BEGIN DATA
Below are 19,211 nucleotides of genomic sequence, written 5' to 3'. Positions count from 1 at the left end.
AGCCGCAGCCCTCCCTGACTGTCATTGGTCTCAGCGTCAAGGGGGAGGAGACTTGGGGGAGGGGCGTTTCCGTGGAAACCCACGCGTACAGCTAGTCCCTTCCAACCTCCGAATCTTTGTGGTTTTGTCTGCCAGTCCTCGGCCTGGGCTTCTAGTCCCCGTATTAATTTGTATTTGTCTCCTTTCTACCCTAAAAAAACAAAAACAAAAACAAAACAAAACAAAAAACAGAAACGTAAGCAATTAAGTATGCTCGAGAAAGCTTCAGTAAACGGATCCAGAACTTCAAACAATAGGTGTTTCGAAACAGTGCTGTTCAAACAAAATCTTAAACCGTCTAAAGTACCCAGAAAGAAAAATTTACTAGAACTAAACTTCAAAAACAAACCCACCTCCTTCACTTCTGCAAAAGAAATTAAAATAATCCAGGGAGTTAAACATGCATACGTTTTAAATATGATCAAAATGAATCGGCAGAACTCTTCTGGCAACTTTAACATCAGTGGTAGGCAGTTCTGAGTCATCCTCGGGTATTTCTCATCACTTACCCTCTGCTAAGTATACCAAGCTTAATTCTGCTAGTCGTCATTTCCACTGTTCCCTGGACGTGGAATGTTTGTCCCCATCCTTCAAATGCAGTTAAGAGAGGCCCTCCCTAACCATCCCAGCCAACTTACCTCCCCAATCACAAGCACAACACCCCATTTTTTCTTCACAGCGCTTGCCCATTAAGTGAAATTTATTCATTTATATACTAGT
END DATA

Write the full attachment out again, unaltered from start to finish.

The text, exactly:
Below are 19,211 nucleotides of genomic sequence, written 5' to 3'. Positions count from 1 at the left end.
AGCCGCAGCCCTCCCTGACTGTCATTGGTCTCAGCGTCAAGGGGGAGGAGACTTGGGGGAGGGGCGTTTCCGTGGAAACCCACGCGTACAGCTAGTCCCTTCCAACCTCCGAATCTTTGTGGTTTTGTCTGCCAGTCCTCGGCCTGGGCTTCTAGTCCCCGTATTAATTTGTATTTGTCTCCTTTCTACCCTAAAAAAACAAAAACAAAAACAAAACAAAACAAAAAACAGAAACGTAAGCAATTAAGTATGCTCGAGAAAGCTTCAGTAAACGGATCCAGAACTTCAAACAATAGGTGTTTCGAAACAGTGCTGTTCAAACAAAATCTTAAACCGTCTAAAGTACCCAGAAAGAAAAATTTACTAGAACTAAACTTCAAAAACAAACCCACCTCCTTCACTTCTGCAAAAGAAATTAAAATAATCCAGGGAGTTAAACATGCATACGTTTTAAATATGATCAAAATGAATCGGCAGAACTCTTCTGGCAACTTTAACATCAGTGGTAGGCAGTTCTGAGTCATCCTCGGGTATTTCTCATCACTTACCCTCTGCTAAGTATACCAAGCTTAATTCTGCTAGTCGTCATTTCCACTGTTCCCTGGACGTGGAATGTTTGTCCCCATCCTTCAAATGCAGTTAAGAGAGGCCCTCCCTAACCATCCCAGCCAACTTACCTCCCCAATCACAAGCACAACACCCCATTTTTTCTTCACAGCGCTTGCCCATTAAGTGAAATTTATTCATTTATATACTAGT